"Breaking some new ground"

by Erica  Bradley
Thursday Sep 29, 2011

Plan could transform the Corridor we know

The Harrison-Albany Corridor Strategic Plan is on its last leg, heading to the South End Landmarks District Commission in October for comment.

Short and long term goals were presented at the latest community-wide meeting of the Harrison-Albany Corridor Strategic Plan, with the focus being on changing zoning codes in the South End.

South End and area residents were given an opportunity to hear the vision, goals, and future plans of the Harrison-Albany Corridor Strategic Plan during the second community-wide meeting, held Sept. 20 at the Franklin Square House, 11 E. Newton St.

According to the draft, implementation of recommendations falls into two categories: short and long term. Short-term goals include new zoning and transportation projects, while long-term recommendations could span 15-20 years, depending on funding and cooperation with other entities, such as private property owners, the City of Boston, and the MBTA.

Mayor Menino formed the planning group in 2009; by splitting the Harrison-Albany corridor into four sections--New York Streets, SOWA, Back Streets, and the Medical Area-the Advisory Group and the Boston Redevelopment Authority have been able to articulate the needs for each area.

The New York Streets area is seen as prime development space due to its proximity to the expressway, downtown, and Chinatown. The current zoning codes allow for a building height of 70 feet, and the proposed changes would allow 100 feet or more in some areas of the corridor. The New York Streets area, for example, would be zoned up to 100 feet, while the Medical area would be zoned at 120 feet.

Michael Cannizzo, BRA senior architect, said incentives are being offered that would allow a developer to build from 150-200 feet high in certain sections of the corridor. Incentives include: affordable housing, cultural space, commercial space, or mixed-use projects. He said the City of Boston requires 15 percent affordable housing on all projects, and they are requiring 20 percent for the corridor.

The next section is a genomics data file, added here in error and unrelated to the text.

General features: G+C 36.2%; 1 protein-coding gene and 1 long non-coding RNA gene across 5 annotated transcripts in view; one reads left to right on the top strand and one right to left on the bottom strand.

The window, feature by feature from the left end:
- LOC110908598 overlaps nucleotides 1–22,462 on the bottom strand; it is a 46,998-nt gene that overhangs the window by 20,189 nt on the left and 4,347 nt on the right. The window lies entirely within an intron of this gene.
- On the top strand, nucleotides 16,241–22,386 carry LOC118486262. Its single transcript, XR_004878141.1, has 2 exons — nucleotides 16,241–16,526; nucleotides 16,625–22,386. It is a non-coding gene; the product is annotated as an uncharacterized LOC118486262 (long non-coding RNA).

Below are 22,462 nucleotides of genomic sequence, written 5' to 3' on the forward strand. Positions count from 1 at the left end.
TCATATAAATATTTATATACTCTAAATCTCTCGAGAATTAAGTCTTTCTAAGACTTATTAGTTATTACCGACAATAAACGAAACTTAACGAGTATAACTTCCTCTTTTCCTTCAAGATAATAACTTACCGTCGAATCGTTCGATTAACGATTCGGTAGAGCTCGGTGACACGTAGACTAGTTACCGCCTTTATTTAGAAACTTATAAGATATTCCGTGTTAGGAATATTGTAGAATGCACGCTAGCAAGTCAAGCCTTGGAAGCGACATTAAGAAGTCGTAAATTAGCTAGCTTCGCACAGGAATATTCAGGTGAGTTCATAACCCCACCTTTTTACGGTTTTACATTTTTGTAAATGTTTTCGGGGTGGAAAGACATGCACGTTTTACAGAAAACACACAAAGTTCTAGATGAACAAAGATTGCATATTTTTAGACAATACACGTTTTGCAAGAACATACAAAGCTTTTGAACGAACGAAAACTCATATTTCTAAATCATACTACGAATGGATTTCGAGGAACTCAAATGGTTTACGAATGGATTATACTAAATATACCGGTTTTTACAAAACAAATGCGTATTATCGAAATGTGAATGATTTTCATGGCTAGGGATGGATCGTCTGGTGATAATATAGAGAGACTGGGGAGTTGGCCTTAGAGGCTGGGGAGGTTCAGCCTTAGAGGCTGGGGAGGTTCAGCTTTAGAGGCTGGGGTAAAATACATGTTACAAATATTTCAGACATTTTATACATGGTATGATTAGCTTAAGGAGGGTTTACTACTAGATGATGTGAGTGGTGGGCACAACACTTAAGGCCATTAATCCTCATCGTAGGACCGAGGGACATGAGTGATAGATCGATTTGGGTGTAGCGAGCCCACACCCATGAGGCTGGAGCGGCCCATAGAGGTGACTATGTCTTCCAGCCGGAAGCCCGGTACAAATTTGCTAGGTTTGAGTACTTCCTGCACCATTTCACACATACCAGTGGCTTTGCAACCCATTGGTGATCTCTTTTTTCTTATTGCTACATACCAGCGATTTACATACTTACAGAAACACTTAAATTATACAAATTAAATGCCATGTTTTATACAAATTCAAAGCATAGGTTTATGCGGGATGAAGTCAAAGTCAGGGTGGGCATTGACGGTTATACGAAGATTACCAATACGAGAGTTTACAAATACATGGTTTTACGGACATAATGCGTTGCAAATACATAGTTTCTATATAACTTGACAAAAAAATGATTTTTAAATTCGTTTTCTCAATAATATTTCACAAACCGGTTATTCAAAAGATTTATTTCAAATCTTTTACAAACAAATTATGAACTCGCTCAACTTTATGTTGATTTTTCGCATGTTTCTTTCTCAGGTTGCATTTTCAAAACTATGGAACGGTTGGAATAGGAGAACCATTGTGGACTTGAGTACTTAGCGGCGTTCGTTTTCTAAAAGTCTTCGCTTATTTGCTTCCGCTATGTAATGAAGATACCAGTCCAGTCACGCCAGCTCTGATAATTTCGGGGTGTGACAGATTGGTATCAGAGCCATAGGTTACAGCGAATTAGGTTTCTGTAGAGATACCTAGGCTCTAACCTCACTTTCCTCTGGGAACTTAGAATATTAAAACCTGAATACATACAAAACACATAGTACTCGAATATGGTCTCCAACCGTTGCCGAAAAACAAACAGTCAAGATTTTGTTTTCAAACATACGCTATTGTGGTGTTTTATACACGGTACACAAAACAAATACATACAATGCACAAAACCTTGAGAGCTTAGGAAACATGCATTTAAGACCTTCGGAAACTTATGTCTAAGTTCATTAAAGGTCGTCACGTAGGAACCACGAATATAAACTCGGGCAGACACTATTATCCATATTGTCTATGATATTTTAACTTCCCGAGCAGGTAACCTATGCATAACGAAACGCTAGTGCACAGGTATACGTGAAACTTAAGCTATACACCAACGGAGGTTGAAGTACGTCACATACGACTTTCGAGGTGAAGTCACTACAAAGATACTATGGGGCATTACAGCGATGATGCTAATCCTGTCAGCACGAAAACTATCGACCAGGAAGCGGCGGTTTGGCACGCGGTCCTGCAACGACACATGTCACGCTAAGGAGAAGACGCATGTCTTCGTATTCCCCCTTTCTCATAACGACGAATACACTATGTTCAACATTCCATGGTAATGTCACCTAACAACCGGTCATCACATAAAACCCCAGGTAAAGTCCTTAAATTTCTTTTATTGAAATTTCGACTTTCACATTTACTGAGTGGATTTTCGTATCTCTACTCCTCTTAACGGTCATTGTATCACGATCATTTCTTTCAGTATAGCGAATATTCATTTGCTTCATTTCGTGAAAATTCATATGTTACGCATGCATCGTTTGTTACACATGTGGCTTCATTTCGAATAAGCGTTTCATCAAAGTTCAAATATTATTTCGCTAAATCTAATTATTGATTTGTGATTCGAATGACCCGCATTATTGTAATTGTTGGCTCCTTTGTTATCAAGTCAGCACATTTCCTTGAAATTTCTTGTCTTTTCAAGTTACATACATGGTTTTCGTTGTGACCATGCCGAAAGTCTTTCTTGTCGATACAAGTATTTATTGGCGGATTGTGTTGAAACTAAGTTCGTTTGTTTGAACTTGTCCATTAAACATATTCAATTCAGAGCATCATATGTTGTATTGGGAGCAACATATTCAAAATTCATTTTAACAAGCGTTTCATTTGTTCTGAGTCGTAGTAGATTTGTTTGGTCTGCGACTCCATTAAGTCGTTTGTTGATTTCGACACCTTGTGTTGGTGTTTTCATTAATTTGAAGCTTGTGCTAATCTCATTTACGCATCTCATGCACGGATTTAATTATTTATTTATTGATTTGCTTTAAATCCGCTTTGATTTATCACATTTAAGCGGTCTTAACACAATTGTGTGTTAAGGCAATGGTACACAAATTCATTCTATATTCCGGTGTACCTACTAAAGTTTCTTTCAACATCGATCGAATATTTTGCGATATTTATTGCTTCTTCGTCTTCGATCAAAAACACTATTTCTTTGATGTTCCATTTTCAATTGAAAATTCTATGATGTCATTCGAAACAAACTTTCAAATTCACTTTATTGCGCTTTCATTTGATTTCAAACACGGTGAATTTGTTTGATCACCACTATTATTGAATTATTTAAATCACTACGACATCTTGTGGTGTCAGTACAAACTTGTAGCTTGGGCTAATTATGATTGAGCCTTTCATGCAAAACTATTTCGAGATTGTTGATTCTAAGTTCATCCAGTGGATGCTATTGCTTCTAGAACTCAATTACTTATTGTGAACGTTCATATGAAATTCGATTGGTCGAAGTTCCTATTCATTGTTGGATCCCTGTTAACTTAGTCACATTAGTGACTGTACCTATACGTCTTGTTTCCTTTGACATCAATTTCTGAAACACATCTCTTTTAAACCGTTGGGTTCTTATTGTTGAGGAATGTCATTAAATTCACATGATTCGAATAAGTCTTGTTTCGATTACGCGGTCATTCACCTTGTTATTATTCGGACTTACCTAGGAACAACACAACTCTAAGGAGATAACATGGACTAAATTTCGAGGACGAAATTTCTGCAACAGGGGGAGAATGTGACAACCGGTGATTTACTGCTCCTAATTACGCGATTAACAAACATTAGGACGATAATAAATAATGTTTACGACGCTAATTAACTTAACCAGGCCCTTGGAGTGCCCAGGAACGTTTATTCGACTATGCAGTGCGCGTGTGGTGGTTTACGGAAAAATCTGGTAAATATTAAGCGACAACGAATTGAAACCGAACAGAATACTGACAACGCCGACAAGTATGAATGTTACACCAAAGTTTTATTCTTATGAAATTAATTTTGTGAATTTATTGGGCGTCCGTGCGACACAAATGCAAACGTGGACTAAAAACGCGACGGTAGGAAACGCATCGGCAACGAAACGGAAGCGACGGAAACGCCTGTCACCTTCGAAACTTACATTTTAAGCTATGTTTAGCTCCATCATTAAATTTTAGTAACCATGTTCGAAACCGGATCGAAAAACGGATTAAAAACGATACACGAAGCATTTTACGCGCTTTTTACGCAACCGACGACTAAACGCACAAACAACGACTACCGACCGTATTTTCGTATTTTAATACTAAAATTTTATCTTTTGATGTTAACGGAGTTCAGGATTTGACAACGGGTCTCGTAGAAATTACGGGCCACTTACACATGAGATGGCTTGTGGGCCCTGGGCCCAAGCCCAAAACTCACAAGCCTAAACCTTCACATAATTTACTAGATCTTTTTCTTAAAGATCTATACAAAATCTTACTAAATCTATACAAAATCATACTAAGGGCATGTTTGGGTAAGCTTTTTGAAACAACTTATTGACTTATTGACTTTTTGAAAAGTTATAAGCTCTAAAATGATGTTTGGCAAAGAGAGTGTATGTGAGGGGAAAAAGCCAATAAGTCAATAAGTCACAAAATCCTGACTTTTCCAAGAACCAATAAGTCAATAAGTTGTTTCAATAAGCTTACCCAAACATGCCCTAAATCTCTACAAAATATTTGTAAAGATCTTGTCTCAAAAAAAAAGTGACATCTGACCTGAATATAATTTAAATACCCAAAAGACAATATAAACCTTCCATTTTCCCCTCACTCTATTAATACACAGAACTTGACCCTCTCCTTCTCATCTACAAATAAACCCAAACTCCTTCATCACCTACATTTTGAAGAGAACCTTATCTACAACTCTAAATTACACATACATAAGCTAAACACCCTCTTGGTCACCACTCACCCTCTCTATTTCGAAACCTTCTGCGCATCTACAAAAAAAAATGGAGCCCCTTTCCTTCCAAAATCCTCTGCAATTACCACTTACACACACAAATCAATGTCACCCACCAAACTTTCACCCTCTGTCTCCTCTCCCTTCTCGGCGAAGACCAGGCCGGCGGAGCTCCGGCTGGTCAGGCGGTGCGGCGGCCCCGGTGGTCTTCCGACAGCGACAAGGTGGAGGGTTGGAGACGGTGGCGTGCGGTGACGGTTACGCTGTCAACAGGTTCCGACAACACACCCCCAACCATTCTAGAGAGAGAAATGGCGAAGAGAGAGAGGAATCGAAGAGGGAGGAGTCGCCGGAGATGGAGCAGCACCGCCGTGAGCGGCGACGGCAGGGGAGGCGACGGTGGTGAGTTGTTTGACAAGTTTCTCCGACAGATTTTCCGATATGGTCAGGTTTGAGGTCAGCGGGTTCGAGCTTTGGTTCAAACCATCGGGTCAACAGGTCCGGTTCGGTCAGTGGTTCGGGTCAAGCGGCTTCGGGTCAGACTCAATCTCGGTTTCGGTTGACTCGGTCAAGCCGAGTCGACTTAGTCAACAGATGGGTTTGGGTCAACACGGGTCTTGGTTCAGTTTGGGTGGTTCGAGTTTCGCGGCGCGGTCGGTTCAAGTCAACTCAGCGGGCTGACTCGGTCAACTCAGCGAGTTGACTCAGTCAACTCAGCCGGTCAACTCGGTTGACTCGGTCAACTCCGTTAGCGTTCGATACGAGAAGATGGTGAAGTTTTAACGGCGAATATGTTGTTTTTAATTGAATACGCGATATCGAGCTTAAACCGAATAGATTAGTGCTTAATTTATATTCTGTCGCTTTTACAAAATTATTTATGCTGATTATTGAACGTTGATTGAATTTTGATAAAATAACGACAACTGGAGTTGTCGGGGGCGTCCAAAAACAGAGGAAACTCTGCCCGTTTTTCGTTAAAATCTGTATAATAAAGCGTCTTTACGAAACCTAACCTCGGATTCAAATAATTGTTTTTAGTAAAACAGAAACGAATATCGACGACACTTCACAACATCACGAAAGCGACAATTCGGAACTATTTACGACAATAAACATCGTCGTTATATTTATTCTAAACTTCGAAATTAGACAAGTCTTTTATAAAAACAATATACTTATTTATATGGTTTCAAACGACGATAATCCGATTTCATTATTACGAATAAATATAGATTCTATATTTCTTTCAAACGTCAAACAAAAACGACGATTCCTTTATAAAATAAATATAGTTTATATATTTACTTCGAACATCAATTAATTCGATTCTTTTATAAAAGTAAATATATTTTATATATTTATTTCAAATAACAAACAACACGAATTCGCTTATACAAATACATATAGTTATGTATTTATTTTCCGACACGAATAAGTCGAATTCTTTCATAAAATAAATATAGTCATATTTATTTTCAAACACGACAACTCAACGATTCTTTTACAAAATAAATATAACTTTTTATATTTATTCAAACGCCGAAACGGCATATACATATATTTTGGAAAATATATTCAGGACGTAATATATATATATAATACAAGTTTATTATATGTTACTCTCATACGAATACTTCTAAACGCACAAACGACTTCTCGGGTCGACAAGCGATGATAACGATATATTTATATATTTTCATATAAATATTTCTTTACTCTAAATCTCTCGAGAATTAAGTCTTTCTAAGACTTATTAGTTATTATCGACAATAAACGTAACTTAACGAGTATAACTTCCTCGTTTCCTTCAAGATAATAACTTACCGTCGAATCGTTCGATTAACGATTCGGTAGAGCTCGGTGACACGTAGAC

"The idea is that the neighborhood is a pretty diverse neighborhood in terms of activity. We have housing, we have businesses. We felt it was important to provide a range of these uses," Cannizzo said. He continued to say they did not want to focus on housing or business development-they want to determine the best use for each area, which could include some zoning changes. "We're breaking some new ground with this."

In addition, the BRA is proposing lot coverage, meaning a development would be limited to 80 percent of a parcel, using the other 20 percent for public ground. Public ground, Cannizzo said, could include a new street, alleyway, pedestrian walkway, or bike path. He said creating a new street to connect two other streets, or creating an alley for service vehicles are examples of public ground because it would alleviate some of the traffic on a major road. The new road would then be owned and maintained by the developer, not the City of Boston.

Several residents raised concerns about the proposed heights. One concern was the buildings casting large shadows over the area; another resident asked why the zoning heights changed per section.

Cannizzo responded by saying they wanted to keep the character of the area as intact as possible, and having higher buildings in the New York Streets area, which is close to the expressway and downtown, made sense. He also said the increased heights will help attract more developments.

Zoning will not prescribe what developments will look like, Cannizzo said, and only an estimated 12 lots are eligible for the proposed zoning changes.

"Something we might want to see today might not be valid five to ten years from now. We don't want to box everyone in to things. We want to allow organic growth," Cannizzo stressed.
BRA representatives also discussed transportation issues in the corridor, including traffic and public transit. The area has many one-way streets that can cause congestion.

Several bus routes go through the corridor, but the goal would be to have more bus routes go down Harrison Ave., such as slightly shifting the route 8 line down Harrison.

Marie Mercurio, BRA senior planner, said the final draft of the plan would be available in October.

After the meeting, South End resident Chris Wells said the plan only has positive elements. "I think it's only positive. To leave the New York Streets as is would be negative," she said.

To hear more about the Harrison Albany Corridor Strategic Plan Study, visit the Boston Redevelopment Authority's website.The next meeting will be the South End Landmarks District Commission final plan presentation Oct. 4. The final plan will be available to the public in early October.


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